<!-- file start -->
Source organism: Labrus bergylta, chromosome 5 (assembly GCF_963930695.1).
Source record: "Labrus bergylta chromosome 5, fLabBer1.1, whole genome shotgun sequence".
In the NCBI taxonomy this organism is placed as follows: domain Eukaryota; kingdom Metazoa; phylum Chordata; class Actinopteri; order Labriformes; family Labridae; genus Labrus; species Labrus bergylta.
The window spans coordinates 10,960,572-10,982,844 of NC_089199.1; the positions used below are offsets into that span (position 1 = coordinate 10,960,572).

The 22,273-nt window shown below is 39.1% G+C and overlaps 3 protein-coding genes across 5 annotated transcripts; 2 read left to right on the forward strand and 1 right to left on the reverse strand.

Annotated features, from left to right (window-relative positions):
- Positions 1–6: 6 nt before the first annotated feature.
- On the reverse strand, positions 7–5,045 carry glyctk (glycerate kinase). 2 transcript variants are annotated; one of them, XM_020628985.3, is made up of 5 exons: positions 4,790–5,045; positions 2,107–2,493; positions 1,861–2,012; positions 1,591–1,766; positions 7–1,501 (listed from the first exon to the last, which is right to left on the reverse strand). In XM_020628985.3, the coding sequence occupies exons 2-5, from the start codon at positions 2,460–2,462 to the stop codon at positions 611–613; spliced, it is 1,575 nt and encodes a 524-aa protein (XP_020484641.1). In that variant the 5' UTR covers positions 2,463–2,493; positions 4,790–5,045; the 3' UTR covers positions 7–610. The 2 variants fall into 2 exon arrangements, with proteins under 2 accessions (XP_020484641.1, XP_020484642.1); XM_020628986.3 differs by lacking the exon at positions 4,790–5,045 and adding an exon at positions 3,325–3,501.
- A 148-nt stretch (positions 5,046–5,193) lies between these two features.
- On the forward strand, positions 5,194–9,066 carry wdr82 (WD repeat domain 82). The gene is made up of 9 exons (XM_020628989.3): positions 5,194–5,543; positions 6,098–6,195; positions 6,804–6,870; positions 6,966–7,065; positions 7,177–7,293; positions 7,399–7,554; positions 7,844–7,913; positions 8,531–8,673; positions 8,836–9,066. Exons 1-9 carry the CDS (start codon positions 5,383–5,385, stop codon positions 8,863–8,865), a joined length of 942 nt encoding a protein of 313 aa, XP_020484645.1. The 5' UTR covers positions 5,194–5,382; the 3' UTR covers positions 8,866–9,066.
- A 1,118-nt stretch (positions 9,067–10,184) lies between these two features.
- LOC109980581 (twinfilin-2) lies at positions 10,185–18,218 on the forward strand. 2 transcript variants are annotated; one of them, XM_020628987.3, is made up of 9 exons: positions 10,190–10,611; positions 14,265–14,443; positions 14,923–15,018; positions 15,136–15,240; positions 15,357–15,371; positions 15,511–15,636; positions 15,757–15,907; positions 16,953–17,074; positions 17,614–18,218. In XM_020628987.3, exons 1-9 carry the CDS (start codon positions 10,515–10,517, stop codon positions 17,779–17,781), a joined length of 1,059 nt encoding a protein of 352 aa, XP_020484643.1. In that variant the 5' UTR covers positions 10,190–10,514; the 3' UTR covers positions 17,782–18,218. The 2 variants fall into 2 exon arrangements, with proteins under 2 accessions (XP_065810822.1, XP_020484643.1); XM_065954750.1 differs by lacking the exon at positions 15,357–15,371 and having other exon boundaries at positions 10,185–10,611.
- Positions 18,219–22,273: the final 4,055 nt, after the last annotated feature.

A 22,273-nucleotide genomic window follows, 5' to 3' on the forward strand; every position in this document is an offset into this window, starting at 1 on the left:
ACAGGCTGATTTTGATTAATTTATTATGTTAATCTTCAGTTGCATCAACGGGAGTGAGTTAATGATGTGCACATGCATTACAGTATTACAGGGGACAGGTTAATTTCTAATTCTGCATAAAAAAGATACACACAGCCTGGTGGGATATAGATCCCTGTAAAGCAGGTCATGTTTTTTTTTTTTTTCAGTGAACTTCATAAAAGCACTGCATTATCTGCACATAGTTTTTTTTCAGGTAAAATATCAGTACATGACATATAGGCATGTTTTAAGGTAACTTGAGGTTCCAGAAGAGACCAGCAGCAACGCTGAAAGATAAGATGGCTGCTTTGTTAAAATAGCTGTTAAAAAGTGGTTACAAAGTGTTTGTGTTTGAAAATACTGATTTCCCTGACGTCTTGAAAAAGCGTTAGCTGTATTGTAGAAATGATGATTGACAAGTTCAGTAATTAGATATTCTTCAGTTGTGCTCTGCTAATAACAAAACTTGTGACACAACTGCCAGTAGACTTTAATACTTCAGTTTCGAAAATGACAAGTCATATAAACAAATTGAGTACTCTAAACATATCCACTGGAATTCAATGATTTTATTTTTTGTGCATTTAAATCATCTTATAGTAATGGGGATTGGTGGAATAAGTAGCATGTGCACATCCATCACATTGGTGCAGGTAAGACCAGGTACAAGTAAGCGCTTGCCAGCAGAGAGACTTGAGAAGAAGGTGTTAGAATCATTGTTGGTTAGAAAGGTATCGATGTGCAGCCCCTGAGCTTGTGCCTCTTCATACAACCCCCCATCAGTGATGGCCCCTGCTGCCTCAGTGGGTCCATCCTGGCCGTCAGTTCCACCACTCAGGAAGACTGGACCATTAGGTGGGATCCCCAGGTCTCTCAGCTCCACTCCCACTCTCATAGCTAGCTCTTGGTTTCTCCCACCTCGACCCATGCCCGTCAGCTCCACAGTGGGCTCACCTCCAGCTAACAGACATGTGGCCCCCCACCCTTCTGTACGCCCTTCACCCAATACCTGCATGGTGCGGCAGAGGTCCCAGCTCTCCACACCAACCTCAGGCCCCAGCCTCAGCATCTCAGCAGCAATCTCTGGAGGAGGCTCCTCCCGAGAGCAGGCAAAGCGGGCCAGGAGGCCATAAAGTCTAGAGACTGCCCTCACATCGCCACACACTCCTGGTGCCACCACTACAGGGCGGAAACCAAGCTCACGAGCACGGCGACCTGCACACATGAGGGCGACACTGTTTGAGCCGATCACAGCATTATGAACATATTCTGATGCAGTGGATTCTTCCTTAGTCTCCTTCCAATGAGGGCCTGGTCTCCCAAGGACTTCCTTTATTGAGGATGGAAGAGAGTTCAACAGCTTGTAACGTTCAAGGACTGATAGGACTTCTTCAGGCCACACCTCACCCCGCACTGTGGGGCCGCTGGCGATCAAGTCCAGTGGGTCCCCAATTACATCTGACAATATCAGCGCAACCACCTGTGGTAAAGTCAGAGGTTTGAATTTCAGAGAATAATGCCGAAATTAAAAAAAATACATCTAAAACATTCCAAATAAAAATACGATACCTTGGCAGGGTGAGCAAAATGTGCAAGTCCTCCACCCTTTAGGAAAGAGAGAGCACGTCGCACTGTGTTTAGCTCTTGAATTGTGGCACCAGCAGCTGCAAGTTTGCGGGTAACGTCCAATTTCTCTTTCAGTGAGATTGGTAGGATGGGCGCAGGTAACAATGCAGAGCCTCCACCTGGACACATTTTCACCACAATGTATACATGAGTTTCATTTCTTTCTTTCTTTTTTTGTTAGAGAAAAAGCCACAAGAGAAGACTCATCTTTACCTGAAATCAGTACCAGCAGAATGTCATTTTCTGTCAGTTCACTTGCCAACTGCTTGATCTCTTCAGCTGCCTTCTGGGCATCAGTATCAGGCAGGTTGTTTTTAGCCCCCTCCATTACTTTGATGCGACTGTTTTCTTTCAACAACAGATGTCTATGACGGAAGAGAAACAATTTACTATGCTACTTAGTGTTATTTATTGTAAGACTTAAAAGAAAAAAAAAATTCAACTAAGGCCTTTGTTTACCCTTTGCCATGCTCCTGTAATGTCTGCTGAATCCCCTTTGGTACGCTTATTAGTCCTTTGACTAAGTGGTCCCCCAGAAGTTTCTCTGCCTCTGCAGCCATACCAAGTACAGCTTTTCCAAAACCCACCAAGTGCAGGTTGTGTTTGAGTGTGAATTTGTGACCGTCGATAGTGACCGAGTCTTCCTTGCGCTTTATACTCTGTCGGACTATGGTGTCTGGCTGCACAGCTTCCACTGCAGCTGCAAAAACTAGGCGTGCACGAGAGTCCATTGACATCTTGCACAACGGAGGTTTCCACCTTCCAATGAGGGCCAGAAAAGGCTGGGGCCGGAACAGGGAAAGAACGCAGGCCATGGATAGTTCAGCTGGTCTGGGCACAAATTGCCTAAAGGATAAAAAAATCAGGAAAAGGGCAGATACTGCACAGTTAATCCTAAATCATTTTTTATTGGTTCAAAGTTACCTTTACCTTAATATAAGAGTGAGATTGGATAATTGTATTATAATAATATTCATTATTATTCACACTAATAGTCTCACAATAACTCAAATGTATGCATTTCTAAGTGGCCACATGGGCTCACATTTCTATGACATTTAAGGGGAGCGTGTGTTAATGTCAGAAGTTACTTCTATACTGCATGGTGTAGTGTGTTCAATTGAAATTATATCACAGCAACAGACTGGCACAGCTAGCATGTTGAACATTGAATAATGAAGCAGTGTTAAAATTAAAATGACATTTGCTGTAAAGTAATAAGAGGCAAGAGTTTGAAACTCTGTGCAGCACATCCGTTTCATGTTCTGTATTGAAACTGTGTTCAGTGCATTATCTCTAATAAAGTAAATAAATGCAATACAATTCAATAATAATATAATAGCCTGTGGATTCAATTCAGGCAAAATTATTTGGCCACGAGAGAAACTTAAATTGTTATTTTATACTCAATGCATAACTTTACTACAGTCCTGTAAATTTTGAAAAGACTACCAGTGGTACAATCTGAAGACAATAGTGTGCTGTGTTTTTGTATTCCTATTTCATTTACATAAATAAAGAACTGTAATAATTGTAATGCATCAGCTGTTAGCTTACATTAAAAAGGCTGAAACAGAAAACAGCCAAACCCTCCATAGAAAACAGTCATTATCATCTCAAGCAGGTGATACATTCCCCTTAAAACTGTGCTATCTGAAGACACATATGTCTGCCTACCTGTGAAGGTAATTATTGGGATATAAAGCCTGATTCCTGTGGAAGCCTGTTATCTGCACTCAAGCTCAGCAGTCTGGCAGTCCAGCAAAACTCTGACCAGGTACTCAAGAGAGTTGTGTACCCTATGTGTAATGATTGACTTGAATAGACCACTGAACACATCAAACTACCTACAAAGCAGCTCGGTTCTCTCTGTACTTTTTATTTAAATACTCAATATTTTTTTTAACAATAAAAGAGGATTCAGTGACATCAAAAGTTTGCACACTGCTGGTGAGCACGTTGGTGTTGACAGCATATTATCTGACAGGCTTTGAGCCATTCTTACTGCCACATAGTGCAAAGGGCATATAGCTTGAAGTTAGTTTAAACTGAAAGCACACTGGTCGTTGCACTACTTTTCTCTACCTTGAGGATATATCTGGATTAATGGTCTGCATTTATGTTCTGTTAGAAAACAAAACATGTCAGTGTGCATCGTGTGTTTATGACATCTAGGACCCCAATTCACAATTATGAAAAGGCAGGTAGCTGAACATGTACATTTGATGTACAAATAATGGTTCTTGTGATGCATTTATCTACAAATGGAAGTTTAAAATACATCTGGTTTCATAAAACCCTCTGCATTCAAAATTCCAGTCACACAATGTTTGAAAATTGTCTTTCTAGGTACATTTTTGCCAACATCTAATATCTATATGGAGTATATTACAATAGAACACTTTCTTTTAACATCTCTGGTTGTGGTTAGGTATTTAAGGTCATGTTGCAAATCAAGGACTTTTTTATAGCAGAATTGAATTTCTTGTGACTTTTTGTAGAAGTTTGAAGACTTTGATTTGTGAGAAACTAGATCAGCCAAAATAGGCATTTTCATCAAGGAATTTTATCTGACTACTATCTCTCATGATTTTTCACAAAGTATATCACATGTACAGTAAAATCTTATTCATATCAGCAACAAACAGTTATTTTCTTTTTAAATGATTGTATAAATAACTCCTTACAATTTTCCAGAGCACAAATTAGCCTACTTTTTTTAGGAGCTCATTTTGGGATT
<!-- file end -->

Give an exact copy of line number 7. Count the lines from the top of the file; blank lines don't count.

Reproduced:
- Positions 1–6: 6 nt before the first annotated feature.